I mentioned last week that a dear friend has been diagnosed with a terminal disease. I’ve known this for several weeks now, yet it still catches in my throat many times a day. My work in patient empowerment and advocacy provides chafing reminders way too often that my friend is sick and that there is nothing – not.a.thing – I can do to help him.
Exacerbating my heartbreak is the fact that I am hundreds of miles away from where he lives, and I am a friend that doesn’t know his family. That means that getting information is very difficult to do.
He was hospitalized about 10 days ago. I do know that his family has rallied around him and I have been able to keep up… which is why I’m sharing this information with you.
His sister and daughter have been marvelous about posting almost daily to CaringBridge – a website that allows patients, families and friends to keep up with each other. I’m able to go there are read about his progress. I can add comments or send him messages. It’s an opportunity for an exchange of information that if it didn’t exist, would leave friends like me entirely in the dark.
Caring Bridge is just one website that makes it easy for this type of information exchange about and for patients. Care Pages is another one. I actually wrote some Do’s and Don’t’s for using patient websites about 1-1/2 years ago (everything from understanding that they aren’t HIPAA compliant to being sure to wash your hands afterward if you are the person posting about the patient from a public, hospital computer.)
But until this experience, I didn’t understand just how important this ability was. I now understand the frustration of being on the outside, craving inside information. “Important” isn’t even a strong enough word. Vital, maybe.
So why am I sharing all this with you?
A few months ago, I was invited to speak in June during a one-day program for members of the Pennsylvania Bar Association on the topic of recovering from a catastrophe. Attorneys who attend will learn about the things they need to do should something devastating happen in their lives (an accident, caregiving for a loved one, a fire, whatever….)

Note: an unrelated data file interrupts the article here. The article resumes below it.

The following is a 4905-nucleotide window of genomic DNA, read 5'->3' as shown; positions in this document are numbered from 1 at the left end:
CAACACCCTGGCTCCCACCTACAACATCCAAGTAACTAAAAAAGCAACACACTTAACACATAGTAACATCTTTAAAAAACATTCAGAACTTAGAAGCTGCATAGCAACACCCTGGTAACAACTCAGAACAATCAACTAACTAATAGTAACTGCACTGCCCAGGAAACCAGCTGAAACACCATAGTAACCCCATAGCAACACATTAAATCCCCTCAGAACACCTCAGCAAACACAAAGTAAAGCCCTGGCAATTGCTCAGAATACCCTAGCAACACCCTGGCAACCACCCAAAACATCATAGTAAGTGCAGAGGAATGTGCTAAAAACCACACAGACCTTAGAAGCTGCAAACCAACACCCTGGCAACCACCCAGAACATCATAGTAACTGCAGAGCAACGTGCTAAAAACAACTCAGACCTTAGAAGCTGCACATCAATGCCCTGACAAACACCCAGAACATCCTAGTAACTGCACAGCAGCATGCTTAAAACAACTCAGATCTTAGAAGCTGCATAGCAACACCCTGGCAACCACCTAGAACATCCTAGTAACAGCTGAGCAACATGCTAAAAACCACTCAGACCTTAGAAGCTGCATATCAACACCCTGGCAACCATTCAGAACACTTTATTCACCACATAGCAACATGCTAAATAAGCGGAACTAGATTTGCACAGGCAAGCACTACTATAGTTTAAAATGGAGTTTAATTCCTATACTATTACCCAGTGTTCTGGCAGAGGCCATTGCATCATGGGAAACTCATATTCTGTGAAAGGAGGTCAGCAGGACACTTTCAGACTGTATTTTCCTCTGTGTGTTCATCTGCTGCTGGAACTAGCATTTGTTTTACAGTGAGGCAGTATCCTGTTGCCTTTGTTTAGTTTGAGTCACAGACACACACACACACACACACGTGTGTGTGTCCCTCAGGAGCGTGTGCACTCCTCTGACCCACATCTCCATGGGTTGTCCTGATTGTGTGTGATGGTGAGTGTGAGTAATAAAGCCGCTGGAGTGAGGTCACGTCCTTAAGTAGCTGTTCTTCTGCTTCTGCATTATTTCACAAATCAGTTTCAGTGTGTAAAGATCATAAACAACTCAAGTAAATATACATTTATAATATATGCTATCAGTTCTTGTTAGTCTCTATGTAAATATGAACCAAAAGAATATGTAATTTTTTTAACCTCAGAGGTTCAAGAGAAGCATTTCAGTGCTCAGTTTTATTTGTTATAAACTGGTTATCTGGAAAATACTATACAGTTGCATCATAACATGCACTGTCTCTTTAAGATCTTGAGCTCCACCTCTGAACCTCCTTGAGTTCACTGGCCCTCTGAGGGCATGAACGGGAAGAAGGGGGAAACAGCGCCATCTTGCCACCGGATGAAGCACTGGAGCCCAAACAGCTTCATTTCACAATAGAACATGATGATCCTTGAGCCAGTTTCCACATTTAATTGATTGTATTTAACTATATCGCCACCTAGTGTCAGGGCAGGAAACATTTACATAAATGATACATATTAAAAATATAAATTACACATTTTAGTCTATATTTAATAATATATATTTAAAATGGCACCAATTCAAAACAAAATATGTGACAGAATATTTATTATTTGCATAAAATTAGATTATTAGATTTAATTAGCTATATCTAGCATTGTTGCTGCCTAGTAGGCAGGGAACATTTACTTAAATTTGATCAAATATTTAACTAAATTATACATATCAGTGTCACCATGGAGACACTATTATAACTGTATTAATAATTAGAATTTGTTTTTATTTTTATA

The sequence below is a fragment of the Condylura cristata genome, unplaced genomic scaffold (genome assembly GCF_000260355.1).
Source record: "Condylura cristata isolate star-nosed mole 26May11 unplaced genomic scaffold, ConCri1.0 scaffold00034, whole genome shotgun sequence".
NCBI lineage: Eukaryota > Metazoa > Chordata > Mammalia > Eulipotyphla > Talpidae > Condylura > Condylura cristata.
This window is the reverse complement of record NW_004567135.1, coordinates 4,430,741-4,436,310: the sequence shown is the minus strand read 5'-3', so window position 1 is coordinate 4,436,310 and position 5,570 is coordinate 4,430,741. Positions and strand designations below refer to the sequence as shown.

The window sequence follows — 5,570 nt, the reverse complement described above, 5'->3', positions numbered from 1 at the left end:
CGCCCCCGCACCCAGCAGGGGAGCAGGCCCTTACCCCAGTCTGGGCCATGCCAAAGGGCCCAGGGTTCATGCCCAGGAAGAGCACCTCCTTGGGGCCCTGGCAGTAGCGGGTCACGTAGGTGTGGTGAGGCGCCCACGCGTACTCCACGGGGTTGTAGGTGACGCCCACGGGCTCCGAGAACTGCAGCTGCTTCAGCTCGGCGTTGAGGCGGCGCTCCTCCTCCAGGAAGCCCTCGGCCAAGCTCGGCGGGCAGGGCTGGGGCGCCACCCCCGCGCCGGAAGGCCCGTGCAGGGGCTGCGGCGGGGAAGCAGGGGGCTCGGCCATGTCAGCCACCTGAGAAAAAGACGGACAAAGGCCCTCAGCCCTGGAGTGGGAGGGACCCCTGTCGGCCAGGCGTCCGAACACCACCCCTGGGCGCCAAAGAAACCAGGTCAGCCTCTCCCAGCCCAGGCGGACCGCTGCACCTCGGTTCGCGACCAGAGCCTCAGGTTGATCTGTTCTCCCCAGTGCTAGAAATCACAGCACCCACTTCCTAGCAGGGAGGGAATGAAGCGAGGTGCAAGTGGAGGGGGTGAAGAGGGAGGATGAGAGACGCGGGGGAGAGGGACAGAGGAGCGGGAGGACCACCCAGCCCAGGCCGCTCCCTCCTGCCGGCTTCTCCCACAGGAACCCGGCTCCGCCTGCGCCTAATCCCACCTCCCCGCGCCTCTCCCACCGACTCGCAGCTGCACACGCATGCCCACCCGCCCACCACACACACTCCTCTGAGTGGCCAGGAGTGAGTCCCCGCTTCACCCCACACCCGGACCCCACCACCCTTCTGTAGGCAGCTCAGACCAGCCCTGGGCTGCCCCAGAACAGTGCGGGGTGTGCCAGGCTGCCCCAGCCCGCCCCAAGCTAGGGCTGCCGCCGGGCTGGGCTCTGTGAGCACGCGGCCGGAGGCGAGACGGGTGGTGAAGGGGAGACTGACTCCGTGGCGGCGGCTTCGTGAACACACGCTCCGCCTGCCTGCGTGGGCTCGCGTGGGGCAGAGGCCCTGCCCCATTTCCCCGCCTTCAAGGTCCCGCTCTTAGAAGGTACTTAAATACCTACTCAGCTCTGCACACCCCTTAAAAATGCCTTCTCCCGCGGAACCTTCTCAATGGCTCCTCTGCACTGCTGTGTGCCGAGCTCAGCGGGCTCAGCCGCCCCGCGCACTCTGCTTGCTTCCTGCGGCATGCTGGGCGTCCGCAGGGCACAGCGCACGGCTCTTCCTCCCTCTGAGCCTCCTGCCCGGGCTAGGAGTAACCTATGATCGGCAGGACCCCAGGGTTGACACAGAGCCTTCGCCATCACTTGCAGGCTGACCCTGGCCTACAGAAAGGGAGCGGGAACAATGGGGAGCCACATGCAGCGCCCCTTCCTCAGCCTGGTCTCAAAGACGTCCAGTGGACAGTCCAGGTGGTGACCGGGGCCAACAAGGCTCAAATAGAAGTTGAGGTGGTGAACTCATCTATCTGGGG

About ten days ago, I heard from a dear dear friend that he has been diagnosed with a terminal disease. Prognosis, just a few months. I am devastated – my heart just aches for him, his family, and yes, for myself, too. And I wonder…. he is a small business owner…. what will become of his business and his clients?
Then this weekend, I was approached to review a new book, written by a doctor who, as a result of a devastating car accident in 2005, became a patient himself and dissected all that was wrong with his care. Included in his story is the fact that he has given up his thriving practice of gastroenterology, a practice which had to take a back seat as he recovered from his injuries.
Which is when (yes, I’m slow….) I realized that the universe was telling me something. Or at least posing this question: As advocates, as people who others rely on, how prepared are WE for devastation in our lives and, importantly, how that will affect THEM?
How many of us have a Plan B?
With the demise of Osama bin Laden, I’m reminded of experiences I can share with patient and health advocates and navigators that will help us do our jobs better.
Many readers of this blog know that the reason I do the work I do is because I was diagnosed with a rare, terminal lymphoma in 2004. Being told I had a terminal disease was heart-stopping and terrifying. Even today there are certain triggers that drum up all that emotion. Post traumatic stress rears its ugly head….
Of course – I don’t wish that for anyone who ever reads this blog! However…
I believe that to truly understand how horrifying such a diagnosis is, you have to live it. But if you have never lived it, I can give you a metaphor. If you will give this some thought and embrace it, you will become a better advocate, because you will better understand how your client feels.